“The way we provide the feedback could turn off the driver if it’s too aggressive or commanding,” he said.
Don’t Tread On My Lead Foot
Cars that actively try to change a driver’s behavior inherently run the risk of making a fast enemy of the driver. Take, for example, Nissan’s Eco-Pedal, a system that makes it increasingly difficult to press the accelerator pedal in a way that would waste fuel. We once drove an M56 equipped with the feature, and immediately became exasperated with its nagging before turning it off 30 seconds later.
The Eco-Pedal certainly is effective at providing just-in-time learning, Nass said, but it’s useless if it’s always off.
“Not shockingly, people don’t like to be nagged,” he said. “The reward for not pressing the gas is it doesn’t nag you. Well, the sensation of a negative is not a positive. So people get angry and resentful and turn it off.”
Cars with “eco” modes are just as ineffective, said Nass, because they usually require drivers to flip a switch to engage them. They don’t provide any immediate benefit to the driver — people don’t think things through and realize saving gas saves them money — but they do give a noticeable drawback in the form of decreased throttle response. That’s why Fiat made its most fuel-efficient throttle mapping (and fastest upshifts in the automatic gearbox) the default mode. Drivers must “opt-in” to a more responsive, and less fuel-efficient, sport mode.
Even passive feedback systems, like fuel economy displays, may not be terribly effective if they force drivers to think in the abstract. Nass said the public good of “helping the environment,” as represented by an LCD pictogram of a growing vine, isn’t nearly so strong a motivator as saving money. For that reason, it might be far more effective if the LCD display showed dollar bills flying away as the driver laid on the gas.
“It’s an issue of people doing better understanding consequences for themselves,” he said.
Boriboonsomsin said the financial reward of fuel-friendly driving is a powerful motivator, as we so often see when fuel prices spike and sales of small cars increase.
“If gas is cheap, there’s not much incentive for them to change their behavior,” Boriboonsomsin said. But as fuel prices rise, “they may be more willing to change their driving behavior.”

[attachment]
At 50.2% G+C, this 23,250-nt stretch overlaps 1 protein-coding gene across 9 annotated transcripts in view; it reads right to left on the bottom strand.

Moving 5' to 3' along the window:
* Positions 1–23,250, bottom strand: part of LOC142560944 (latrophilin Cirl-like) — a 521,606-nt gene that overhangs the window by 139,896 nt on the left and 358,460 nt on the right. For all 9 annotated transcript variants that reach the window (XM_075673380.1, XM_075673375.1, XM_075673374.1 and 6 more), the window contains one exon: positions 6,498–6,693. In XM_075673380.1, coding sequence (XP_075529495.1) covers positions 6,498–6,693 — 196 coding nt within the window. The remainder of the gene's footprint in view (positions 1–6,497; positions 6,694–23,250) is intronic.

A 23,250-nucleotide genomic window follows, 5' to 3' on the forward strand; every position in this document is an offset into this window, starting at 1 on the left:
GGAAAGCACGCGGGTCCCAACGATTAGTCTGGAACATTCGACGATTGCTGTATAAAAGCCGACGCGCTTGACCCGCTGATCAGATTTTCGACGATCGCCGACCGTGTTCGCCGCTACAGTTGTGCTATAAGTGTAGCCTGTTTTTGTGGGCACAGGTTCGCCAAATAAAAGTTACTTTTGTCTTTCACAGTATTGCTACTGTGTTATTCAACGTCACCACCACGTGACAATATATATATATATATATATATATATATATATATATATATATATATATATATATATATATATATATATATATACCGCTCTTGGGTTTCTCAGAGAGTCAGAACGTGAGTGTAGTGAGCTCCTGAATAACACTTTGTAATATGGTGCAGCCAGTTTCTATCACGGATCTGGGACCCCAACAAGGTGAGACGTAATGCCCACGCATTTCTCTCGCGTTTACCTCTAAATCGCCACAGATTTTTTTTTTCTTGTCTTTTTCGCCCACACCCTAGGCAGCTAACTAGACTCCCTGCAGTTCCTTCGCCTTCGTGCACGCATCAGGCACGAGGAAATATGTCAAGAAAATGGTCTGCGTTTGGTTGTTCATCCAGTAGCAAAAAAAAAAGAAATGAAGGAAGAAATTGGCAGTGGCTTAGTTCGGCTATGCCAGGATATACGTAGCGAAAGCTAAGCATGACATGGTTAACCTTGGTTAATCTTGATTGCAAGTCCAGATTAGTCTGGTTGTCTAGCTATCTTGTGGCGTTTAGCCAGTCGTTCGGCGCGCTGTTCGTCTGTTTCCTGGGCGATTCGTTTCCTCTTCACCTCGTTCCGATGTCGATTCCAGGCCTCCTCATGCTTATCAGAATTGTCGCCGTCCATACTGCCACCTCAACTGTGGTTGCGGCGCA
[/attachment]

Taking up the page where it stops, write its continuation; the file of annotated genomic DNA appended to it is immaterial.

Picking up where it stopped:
Accentuate The Positive
Boriboonsomsin said a large aspect of driver feedback research will focus on connecting cars to intelligent transportation networks that determine the best routes for fuel economy. Such a system could help drivers avoid congested road — and therefore spare them from idling in gridlock — or direct them toward routes free of stop-and-go traffic. He calls this “completing the loop,” using real-time driving data to create useful strategies that keep drivers from wasting fuel.
Nass said that kind of feedback, the kind that encourages positive behavior such as, “make a right to avoid unnecessary idling at a stoplight,” is sorely missing in current dashboard displays and meddling gas pedals.
“The problem is, the negatives in these systems are much bigger than the positives, and that’s a mistake,” he said.
Another powerful motivator? Getting fired for lead-footing or getting a bonus for saving fuel. That’s why fleets are especially interested in changing driver behavior to reduce fuel bills.
“In a fleet system, you have someone else who can penalize you or reward you,” said Nass.
He said a fleet driver’s corollary to the abstract goal of “saving the environment” may be helping the company’s share price, which has little effect on the individual driver. However, getting a bonus for having the lowest overall fuel consumption directly impacts the individual.
“The key in fleet is there are direct consequences,” he said.
Cars already can tell us how to save fuel, but they can’t effectively convince us to change the way we drive with a happy tree, a report card or a dashboard display.
They may, however, help us save fuel with a smartphone app that can detect stoplights. The SignalGuru project, from researchers at MIT and Princeton, uses a smartphone camera and traffic signal data to tell drivers whether they should start slowing down to avoid waiting at an upcoming traffic light. In trials on the streets of Cambridge and Singapore, drivers using SignalGuru have been able to cut fuel consumption by 20 percent.
Thanks to researchers like those at MIT, Princeton and CERT, the cars we drive in the not-so-distant future may become better teachers, subtly guiding us to fuel-efficient driving patterns. Connected with an intelligent transit network, they’ll help us save money, showing us more fuel-efficient ways to get to work, gently reminding us to lay off the gas pedal and allowing us to make decisions on engine programming based on our own historical driving patterns.
And instead of people redesigning cars, cars of the future will change the people who drive them.
Photo: The Honda CR-Z hybrid, being driven somewhat less than fuel-efficiently. Jim Merithew/Wired.com